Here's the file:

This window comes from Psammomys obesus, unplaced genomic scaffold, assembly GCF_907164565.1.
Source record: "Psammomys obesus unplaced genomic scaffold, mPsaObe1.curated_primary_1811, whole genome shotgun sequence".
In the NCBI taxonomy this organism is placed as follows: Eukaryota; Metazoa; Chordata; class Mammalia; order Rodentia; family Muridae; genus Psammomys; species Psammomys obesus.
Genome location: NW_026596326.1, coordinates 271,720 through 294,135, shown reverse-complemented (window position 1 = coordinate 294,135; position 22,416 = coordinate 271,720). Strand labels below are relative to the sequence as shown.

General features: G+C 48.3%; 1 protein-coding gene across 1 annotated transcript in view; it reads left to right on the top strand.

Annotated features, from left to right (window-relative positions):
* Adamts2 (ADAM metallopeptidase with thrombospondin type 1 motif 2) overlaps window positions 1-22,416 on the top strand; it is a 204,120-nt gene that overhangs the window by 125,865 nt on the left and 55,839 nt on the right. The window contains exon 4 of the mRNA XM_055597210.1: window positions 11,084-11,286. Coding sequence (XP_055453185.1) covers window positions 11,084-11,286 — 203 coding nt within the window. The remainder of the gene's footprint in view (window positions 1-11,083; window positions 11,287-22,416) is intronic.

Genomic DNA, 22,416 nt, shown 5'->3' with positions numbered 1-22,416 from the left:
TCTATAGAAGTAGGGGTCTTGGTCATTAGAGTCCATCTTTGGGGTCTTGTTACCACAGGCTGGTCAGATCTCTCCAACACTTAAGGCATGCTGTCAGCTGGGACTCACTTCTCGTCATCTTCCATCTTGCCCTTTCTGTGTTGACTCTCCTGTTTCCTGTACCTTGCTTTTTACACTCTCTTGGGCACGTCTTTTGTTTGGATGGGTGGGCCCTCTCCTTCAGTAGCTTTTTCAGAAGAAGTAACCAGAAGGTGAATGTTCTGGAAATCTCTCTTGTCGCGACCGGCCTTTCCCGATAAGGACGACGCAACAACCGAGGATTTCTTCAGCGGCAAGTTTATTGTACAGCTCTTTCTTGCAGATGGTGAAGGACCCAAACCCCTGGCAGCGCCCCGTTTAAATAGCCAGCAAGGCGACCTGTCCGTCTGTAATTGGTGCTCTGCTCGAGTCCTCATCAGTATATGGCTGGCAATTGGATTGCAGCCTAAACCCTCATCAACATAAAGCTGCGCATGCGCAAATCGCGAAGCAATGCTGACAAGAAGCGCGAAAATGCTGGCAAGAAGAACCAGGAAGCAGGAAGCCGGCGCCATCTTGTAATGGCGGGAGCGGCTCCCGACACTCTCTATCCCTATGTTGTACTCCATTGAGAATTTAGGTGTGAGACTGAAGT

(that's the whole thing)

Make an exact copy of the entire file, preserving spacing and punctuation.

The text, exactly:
This window comes from Psammomys obesus, unplaced genomic scaffold, assembly GCF_907164565.1.
Source record: "Psammomys obesus unplaced genomic scaffold, mPsaObe1.curated_primary_1811, whole genome shotgun sequence".
In the NCBI taxonomy this organism is placed as follows: Eukaryota; Metazoa; Chordata; class Mammalia; order Rodentia; family Muridae; genus Psammomys; species Psammomys obesus.
Genome location: NW_026596326.1, coordinates 271,720 through 294,135, shown reverse-complemented (window position 1 = coordinate 294,135; position 22,416 = coordinate 271,720). Strand labels below are relative to the sequence as shown.

General features: G+C 48.3%; 1 protein-coding gene across 1 annotated transcript in view; it reads left to right on the top strand.

Annotated features, from left to right (window-relative positions):
* Adamts2 (ADAM metallopeptidase with thrombospondin type 1 motif 2) overlaps window positions 1-22,416 on the top strand; it is a 204,120-nt gene that overhangs the window by 125,865 nt on the left and 55,839 nt on the right. The window contains exon 4 of the mRNA XM_055597210.1: window positions 11,084-11,286. Coding sequence (XP_055453185.1) covers window positions 11,084-11,286 — 203 coding nt within the window. The remainder of the gene's footprint in view (window positions 1-11,083; window positions 11,287-22,416) is intronic.

Genomic DNA, 22,416 nt, shown 5'->3' with positions numbered 1-22,416 from the left:
TCTATAGAAGTAGGGGTCTTGGTCATTAGAGTCCATCTTTGGGGTCTTGTTACCACAGGCTGGTCAGATCTCTCCAACACTTAAGGCATGCTGTCAGCTGGGACTCACTTCTCGTCATCTTCCATCTTGCCCTTTCTGTGTTGACTCTCCTGTTTCCTGTACCTTGCTTTTTACACTCTCTTGGGCACGTCTTTTGTTTGGATGGGTGGGCCCTCTCCTTCAGTAGCTTTTTCAGAAGAAGTAACCAGAAGGTGAATGTTCTGGAAATCTCTCTTGTCGCGACCGGCCTTTCCCGATAAGGACGACGCAACAACCGAGGATTTCTTCAGCGGCAAGTTTATTGTACAGCTCTTTCTTGCAGATGGTGAAGGACCCAAACCCCTGGCAGCGCCCCGTTTAAATAGCCAGCAAGGCGACCTGTCCGTCTGTAATTGGTGCTCTGCTCGAGTCCTCATCAGTATATGGCTGGCAATTGGATTGCAGCCTAAACCCTCATCAACATAAAGCTGCGCATGCGCAAATCGCGAAGCAATGCTGACAAGAAGCGCGAAAATGCTGGCAAGAAGAACCAGGAAGCAGGAAGCCGGCGCCATCTTGTAATGGCGGGAGCGGCTCCCGACACTCTCTATCCCTATGTTGTACTCCATTGAGAATTTAGGTGTGAGACTGAAGT